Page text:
like to tear the Stadholder to pieces with my own hands!" he cried. He
was pacified on hearing that the arrangements had been securely made for
the morrow, and turning to his brother observed, "Remember that you can
never retract. You are in our power and all your estates at our mercy."
He then explained the manner in which the magistracies of Leyden, Gouda,
Rotterdam, and other cities were to be instantly remodelled after the
death of Maurice, the ex-regents of the Hague at the head of a band of
armed peasants being ready at a moment's warning to take possession of
the political capital.
Prince Frederic Henry moreover, he hinted darkly and falsely, but in a
manner not to be mistaken, was favourable to the movement, and would
after the murder of Maurice take the government into his hands.
Stoutenburg then went quietly home to pass the day and sleep at his
mother's house awaiting the eventful morning of Tuesday.
Van Dyk went back to his room at the "Golden Helmet" and began inspecting
the contents of the arms and ammunition chest which Jerome Ewouts and his
three mates had brought the night before from Rotterdam. He had been
somewhat unquiet at having seen nothing of those mariners during the day;
when looking out of window, he saw one of them in conference with some
soldiers. A minute afterwards he heard a bustle in the rooms below, and
found that the house was occupied by a guard, and that Gerritsen, with
the three first engaged sailors Dirk, Peter, and Herman, had been
arrested at the Zotje. He tried in vain to throw the arms back into the
chest and conceal it under the bed, but it was too late. Seizing his hat
and wrapping himself in his cloak, with his sword by his side, he walked
calmly down the stairs looking carelessly at the group of soldiers and
prisoners who filled the passages. A waiter informed the provost-marshal
in command that the gentleman was a respectable boarder at the tavern,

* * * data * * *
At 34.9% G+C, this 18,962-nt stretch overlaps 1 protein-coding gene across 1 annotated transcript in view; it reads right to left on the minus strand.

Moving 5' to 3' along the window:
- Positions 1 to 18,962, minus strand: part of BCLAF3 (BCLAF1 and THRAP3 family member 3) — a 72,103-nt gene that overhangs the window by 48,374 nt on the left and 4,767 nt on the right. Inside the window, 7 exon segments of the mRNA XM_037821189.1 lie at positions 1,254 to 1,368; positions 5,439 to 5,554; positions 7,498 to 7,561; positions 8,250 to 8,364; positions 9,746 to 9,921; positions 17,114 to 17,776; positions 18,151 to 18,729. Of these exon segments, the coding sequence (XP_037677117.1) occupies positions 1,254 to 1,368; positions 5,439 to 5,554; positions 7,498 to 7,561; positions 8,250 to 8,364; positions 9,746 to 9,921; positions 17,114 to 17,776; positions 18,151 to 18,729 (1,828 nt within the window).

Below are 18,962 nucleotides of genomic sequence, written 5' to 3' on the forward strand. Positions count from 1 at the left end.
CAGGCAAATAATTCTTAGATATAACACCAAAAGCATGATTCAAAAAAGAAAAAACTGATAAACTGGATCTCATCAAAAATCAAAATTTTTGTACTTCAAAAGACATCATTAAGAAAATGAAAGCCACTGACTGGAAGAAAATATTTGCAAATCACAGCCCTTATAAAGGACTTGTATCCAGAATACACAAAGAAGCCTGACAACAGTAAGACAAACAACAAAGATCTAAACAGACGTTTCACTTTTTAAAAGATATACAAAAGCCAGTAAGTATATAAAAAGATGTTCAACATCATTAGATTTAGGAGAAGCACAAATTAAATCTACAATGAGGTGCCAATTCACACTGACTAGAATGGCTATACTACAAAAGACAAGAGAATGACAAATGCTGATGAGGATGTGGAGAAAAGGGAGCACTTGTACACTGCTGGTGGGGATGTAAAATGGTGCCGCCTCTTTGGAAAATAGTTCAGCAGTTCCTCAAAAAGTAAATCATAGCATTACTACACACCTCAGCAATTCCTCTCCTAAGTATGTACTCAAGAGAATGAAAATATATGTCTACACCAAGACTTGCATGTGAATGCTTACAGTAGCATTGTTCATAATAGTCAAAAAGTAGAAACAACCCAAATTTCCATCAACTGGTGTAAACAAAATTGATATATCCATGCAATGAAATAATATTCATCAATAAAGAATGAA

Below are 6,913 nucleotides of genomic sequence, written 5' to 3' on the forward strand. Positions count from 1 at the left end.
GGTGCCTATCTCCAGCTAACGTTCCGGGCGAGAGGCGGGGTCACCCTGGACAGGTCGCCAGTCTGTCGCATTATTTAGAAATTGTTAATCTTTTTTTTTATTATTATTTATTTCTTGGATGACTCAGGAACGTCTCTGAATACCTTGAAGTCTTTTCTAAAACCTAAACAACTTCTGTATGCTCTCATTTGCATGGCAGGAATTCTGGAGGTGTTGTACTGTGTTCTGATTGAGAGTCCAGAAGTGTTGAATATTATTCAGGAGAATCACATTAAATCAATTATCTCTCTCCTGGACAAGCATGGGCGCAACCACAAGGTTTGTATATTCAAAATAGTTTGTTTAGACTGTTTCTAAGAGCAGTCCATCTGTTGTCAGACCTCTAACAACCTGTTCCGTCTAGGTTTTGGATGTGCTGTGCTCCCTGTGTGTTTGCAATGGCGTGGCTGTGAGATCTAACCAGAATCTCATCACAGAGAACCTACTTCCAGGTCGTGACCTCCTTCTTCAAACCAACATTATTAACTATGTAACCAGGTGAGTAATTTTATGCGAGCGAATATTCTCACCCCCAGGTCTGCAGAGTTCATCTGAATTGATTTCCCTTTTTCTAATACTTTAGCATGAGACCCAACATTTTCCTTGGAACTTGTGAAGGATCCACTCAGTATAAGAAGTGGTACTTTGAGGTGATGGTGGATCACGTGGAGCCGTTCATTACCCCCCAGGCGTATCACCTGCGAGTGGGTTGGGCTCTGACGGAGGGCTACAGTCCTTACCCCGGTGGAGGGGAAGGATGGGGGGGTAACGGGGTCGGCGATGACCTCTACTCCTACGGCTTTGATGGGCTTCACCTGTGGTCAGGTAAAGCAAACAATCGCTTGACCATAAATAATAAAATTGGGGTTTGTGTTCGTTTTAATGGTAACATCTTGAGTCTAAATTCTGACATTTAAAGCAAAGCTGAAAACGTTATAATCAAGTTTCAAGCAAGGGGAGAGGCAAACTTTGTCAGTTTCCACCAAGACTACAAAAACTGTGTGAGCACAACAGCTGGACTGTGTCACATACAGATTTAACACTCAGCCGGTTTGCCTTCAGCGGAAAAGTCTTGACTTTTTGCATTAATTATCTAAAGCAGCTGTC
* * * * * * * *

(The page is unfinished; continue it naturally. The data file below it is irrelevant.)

well known to him for many years. The conspirator passed unchallenged
and went straight to inform Stoutenburg.
The four mariners, last engaged by Slatius at Rotterdam, had signally
exemplified the danger of half confidences. Surprised that they should
have been so mysteriously entrusted with the execution of an enterprise
the particulars of which were concealed from them, and suspecting that
crime alone could command such very high prices as had been paid and
promised by the ex-clergyman, they had gone straight to the residence of
the Stadholder, after depositing the chest at the "Golden Helmet."
Finding that he had driven as usual to Ryswyk, they followed him thither,
and by dint of much importunity obtained an audience. If the enterprise
was a patriotic one, they reasoned, he would probably know of it and
approve it. If it were criminal, it would be useful for them to reveal
and dangerous to conceal it.
They told the story so far as they knew it to the Prince and showed him
the money, 300 florins apiece, which they had already received from
Slatius. Maurice hesitated not an instant. It was evident that a dark
conspiracy was afoot. He ordered the sailors to return to the Hague by
another and circuitous road through Voorburg, while he lost not a moment
himself in hurrying back as fast as his horses would carry him.
Summoning the president and several councillors of the chief tribunal,
he took instant measures to take possession of the two taverns, and
arrest all the strangers found in them.
Meantime van Dyk came into the house of the widow Barneveld and found
Stoutenburg in the stable-yard. He told him the plot was discovered, the
chest of arms at the "Golden Helmet" found. "Are there any private
letters or papers in the bog?" asked Stoutenburg. "None relating to the
affair," was the answer.
"Take yourself off as fast as possible," said Stoutenburg. Van Dyk
needed no urging. He escaped through the stables and across the fields
in the direction of Leyden. After skulking about for a week however and
making very little progress, he was arrested at Hazerswoude, having